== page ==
Open Access refers to literature that is available online, free of charge, and with limited or no licensing restrictions. Examples include papers found in institutional repositories, articles in PubMed Central, or journals that make all their content free to the public, like PLoS Biology.
It is not uncommon for OA journals to charge an article fee to the author as a means of offering the free-to-read content. Unfortunately, this has led to some unscrupulous business practices where sham journals accept any article so long as the author pays the fee. While Open Access attempts to remove the barriers to access to information, one must still apply a critical eye to any journal's solicitation for publication.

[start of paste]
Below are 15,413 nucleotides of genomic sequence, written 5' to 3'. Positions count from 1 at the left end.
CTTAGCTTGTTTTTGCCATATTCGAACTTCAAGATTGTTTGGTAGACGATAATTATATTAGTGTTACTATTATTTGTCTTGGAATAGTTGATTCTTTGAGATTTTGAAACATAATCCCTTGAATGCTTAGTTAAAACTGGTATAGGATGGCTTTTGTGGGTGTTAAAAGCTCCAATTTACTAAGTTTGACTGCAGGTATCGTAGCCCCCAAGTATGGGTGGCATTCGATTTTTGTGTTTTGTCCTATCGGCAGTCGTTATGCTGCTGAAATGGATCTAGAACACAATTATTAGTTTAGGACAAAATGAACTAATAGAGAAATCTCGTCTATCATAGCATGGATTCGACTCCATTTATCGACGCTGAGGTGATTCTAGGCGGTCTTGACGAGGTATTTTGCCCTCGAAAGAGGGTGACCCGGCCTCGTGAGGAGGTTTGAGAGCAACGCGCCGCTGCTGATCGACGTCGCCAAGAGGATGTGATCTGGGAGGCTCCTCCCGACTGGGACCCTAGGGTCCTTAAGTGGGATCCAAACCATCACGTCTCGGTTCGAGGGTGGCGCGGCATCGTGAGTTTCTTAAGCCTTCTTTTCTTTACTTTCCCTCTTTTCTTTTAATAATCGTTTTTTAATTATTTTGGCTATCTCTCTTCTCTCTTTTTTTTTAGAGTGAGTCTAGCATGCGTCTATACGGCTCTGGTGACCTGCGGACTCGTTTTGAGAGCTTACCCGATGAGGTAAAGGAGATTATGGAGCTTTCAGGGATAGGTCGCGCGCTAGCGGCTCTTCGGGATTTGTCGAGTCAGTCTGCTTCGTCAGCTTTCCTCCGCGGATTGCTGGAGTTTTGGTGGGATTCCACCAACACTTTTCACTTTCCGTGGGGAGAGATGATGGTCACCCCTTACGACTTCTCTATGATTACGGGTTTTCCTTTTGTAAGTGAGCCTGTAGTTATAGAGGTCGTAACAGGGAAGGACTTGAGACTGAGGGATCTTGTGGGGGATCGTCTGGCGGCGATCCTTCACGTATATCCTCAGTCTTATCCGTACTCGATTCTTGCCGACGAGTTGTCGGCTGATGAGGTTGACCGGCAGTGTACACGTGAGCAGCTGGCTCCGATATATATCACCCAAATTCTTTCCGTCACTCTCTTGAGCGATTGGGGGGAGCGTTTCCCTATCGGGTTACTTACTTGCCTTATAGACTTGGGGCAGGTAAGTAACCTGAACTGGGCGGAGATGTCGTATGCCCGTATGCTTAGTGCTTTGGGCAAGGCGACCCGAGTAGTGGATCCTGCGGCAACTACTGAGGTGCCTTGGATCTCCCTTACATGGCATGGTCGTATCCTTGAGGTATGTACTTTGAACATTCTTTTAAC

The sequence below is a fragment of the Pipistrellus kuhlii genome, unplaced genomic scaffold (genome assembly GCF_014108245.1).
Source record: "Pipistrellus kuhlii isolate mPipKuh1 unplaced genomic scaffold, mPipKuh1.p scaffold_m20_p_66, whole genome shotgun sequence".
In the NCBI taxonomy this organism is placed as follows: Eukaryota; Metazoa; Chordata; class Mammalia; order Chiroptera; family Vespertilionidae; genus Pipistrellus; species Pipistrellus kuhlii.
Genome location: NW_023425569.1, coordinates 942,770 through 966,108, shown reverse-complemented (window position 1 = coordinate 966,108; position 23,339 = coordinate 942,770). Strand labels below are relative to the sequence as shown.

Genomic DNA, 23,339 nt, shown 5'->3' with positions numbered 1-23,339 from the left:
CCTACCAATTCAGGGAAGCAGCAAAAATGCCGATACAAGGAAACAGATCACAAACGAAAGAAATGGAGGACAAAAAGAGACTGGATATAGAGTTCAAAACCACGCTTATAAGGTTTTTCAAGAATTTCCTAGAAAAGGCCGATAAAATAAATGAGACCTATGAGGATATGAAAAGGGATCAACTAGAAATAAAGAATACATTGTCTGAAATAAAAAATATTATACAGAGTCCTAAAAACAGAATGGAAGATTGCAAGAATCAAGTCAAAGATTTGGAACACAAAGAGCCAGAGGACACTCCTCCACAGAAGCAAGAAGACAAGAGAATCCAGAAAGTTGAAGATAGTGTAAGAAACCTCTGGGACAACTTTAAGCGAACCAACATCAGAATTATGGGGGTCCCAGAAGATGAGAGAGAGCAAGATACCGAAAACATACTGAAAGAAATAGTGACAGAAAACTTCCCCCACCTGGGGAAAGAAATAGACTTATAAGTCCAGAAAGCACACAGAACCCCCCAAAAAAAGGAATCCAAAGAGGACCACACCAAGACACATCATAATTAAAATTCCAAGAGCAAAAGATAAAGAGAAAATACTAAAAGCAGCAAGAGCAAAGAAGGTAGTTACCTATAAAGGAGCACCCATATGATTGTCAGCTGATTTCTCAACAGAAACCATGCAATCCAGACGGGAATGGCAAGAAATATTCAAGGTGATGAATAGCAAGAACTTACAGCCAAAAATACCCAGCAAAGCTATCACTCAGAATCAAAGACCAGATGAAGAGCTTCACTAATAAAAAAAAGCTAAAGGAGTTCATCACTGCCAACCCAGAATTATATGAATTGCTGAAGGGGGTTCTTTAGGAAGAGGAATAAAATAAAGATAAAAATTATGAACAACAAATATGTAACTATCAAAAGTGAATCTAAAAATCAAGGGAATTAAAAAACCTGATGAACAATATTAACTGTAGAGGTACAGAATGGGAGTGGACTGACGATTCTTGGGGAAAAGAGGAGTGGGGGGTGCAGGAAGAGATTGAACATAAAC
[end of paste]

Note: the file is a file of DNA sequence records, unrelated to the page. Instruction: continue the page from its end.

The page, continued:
Here are some questions to ask when evaluating an OA journal:
A more complete list of questions has been compiled by Ryerson University.
Currently, JMU Libraries does not have a fund available for faculty looking to offset the author fees generally associated with Open Access publications.
Use this browser button to identify whenever you hit a paywall and if it's possible to locate the article in an OA format.